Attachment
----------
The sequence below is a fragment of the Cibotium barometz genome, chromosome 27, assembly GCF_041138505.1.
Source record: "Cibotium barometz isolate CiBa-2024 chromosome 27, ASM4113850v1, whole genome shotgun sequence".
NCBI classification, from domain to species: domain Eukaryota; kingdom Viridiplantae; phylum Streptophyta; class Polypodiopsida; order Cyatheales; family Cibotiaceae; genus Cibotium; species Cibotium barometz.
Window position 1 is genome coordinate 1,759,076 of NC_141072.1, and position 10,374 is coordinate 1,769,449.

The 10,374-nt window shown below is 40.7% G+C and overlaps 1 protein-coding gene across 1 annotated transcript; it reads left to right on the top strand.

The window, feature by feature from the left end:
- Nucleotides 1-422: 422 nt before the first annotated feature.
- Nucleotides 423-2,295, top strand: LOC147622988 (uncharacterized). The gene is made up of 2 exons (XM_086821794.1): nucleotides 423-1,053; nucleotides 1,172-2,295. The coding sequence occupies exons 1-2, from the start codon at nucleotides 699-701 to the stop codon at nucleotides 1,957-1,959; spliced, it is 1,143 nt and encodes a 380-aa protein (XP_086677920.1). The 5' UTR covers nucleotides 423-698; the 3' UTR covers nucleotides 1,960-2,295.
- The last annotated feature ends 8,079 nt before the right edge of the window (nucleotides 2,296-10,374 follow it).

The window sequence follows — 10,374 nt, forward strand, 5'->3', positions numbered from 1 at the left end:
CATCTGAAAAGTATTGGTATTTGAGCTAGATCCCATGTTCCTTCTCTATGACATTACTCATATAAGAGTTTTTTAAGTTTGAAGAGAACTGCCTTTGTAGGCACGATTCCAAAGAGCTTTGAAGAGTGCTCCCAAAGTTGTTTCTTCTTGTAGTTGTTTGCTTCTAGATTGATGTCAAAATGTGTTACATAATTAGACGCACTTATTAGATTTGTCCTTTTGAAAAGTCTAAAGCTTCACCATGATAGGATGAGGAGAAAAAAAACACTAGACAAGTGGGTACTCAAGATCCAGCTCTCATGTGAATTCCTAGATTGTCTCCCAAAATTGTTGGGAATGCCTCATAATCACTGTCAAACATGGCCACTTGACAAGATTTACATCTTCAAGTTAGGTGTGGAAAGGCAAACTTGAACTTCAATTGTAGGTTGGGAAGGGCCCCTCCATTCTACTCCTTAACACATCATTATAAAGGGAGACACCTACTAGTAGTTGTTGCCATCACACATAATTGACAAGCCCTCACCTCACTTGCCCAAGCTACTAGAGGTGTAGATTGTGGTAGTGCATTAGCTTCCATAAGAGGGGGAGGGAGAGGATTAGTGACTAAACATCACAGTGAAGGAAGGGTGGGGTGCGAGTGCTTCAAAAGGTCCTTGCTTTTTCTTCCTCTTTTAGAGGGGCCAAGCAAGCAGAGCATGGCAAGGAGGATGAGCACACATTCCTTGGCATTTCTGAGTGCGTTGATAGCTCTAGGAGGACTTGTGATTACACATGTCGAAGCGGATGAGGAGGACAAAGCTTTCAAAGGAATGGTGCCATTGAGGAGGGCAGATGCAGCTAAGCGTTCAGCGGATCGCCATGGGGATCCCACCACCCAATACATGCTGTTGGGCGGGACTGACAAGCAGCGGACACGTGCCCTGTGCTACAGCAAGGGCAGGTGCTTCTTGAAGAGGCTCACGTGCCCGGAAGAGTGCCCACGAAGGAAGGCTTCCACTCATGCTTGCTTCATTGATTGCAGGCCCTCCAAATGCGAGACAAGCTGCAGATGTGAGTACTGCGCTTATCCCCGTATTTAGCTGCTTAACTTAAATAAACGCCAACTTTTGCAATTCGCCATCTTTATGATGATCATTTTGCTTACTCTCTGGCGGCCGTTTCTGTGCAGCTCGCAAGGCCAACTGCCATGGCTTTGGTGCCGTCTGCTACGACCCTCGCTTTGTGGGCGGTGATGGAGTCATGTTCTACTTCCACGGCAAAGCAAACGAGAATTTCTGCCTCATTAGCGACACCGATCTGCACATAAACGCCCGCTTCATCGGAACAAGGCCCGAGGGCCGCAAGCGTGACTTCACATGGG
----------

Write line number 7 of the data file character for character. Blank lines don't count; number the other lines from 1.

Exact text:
- Nucleotides 1-422: 422 nt before the first annotated feature.